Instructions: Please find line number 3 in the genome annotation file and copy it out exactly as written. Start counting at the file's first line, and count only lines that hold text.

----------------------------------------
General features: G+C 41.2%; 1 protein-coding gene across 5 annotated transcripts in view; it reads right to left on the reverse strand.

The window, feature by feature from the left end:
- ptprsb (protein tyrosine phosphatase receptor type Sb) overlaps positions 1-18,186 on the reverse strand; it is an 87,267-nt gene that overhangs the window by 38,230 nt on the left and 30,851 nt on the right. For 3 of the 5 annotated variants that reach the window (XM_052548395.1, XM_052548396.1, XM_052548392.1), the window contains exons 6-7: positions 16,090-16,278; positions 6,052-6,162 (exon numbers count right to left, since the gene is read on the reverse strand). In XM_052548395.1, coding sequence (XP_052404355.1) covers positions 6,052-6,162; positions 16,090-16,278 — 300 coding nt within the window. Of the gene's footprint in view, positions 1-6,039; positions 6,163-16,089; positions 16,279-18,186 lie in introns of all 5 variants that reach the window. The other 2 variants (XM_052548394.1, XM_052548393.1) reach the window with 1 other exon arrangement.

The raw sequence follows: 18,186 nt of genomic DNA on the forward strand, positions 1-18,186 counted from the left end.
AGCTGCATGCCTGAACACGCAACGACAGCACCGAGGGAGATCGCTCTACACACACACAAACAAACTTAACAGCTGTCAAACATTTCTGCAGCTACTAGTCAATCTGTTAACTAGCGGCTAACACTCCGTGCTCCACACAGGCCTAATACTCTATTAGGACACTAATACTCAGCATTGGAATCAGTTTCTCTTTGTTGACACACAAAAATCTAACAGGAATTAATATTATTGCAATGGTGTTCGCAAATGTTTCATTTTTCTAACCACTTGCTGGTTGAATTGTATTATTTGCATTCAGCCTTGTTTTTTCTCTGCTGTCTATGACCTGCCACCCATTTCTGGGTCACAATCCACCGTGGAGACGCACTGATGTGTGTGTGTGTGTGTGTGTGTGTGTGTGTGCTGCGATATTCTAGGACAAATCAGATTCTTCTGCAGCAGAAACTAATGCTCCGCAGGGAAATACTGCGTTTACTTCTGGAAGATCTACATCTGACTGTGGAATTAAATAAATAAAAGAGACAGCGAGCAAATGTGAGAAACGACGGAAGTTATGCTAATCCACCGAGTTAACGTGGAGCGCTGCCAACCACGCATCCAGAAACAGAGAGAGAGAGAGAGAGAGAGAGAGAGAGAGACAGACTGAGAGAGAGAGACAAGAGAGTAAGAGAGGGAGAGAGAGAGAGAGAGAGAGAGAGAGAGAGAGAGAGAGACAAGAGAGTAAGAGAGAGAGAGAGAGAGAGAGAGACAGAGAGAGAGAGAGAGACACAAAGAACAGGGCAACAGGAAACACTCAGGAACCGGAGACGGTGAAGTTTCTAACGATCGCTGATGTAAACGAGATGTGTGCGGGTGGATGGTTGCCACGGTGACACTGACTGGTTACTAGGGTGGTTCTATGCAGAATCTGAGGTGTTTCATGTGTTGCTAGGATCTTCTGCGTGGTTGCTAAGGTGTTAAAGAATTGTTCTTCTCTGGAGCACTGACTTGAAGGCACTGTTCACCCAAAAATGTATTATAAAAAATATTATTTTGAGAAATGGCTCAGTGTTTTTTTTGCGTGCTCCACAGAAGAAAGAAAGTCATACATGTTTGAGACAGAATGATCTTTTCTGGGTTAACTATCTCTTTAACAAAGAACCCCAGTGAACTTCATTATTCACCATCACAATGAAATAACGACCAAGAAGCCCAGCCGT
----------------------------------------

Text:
- ptprsb (protein tyrosine phosphatase receptor type Sb) overlaps positions 1-18,186 on the reverse strand; it is an 87,267-nt gene that overhangs the window by 38,230 nt on the left and 30,851 nt on the right. For 3 of the 5 annotated variants that reach the window (XM_052548395.1, XM_052548396.1, XM_052548392.1), the window contains exons 6-7: positions 16,090-16,278; positions 6,052-6,162 (exon numbers count right to left, since the gene is read on the reverse strand). In XM_052548395.1, coding sequence (XP_052404355.1) covers positions 6,052-6,162; positions 16,090-16,278 — 300 coding nt within the window. Of the gene's footprint in view, positions 1-6,039; positions 6,163-16,089; positions 16,279-18,186 lie in introns of all 5 variants that reach the window. The other 2 variants (XM_052548394.1, XM_052548393.1) reach the window with 1 other exon arrangement.